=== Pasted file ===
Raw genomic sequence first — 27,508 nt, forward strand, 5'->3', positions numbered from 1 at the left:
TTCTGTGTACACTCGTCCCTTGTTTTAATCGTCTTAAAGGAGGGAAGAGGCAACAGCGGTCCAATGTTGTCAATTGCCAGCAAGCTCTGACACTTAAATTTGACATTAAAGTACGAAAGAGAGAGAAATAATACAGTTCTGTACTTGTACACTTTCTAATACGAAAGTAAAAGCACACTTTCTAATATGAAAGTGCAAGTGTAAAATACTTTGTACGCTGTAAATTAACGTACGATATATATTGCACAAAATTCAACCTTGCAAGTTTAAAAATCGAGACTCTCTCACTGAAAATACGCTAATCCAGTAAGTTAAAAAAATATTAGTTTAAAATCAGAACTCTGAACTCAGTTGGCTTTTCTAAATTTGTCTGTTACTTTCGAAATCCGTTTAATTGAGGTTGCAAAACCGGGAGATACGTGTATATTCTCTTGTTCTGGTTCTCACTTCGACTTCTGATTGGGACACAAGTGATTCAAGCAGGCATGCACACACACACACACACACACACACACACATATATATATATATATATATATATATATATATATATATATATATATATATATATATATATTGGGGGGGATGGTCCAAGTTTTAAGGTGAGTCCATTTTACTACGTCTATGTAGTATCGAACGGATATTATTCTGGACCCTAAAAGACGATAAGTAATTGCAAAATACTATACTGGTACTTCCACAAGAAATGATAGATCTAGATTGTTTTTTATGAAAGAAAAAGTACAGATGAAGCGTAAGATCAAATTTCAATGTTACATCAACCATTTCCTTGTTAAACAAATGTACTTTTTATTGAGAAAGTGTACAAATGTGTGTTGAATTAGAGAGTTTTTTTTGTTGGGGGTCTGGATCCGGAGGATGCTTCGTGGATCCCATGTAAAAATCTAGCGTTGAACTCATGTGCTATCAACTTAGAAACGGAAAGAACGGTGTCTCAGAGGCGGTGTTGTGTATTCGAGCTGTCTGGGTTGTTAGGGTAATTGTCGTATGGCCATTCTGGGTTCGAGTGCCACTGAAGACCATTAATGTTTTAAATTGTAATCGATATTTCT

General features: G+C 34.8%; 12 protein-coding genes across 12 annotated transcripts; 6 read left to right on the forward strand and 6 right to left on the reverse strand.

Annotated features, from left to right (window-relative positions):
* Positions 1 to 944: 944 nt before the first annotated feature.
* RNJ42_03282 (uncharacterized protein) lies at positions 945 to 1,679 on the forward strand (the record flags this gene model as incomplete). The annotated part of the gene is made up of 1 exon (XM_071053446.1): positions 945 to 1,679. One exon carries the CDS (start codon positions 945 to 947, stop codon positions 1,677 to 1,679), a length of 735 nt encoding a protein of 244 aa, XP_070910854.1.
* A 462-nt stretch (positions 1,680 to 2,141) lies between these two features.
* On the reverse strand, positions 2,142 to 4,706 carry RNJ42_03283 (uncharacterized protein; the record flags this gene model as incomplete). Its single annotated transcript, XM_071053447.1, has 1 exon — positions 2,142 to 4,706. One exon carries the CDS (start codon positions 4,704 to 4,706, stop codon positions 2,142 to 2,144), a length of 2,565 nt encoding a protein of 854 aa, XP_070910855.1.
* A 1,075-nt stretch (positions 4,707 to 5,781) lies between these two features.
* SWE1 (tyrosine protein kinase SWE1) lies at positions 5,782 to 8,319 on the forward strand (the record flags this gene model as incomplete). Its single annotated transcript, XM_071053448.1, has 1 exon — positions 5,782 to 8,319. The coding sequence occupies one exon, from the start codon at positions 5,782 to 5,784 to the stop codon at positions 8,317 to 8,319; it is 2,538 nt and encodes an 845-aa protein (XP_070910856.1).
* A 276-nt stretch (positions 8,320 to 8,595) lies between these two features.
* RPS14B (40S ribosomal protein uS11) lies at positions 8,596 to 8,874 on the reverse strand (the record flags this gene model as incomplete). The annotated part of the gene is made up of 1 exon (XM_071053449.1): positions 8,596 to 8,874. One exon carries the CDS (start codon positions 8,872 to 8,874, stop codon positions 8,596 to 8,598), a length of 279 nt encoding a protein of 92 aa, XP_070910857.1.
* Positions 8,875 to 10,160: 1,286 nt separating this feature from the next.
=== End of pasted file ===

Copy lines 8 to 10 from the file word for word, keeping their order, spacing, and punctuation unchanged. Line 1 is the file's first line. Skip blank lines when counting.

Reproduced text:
* On the reverse strand, positions 2,142 to 4,706 carry RNJ42_03283 (uncharacterized protein; the record flags this gene model as incomplete). Its single annotated transcript, XM_071053447.1, has 1 exon — positions 2,142 to 4,706. One exon carries the CDS (start codon positions 4,704 to 4,706, stop codon positions 2,142 to 2,144), a length of 2,565 nt encoding a protein of 854 aa, XP_070910855.1.
* A 1,075-nt stretch (positions 4,707 to 5,781) lies between these two features.
* SWE1 (tyrosine protein kinase SWE1) lies at positions 5,782 to 8,319 on the forward strand (the record flags this gene model as incomplete). Its single annotated transcript, XM_071053448.1, has 1 exon — positions 5,782 to 8,319. The coding sequence occupies one exon, from the start codon at positions 5,782 to 5,784 to the stop codon at positions 8,317 to 8,319; it is 2,538 nt and encodes an 845-aa protein (XP_070910856.1).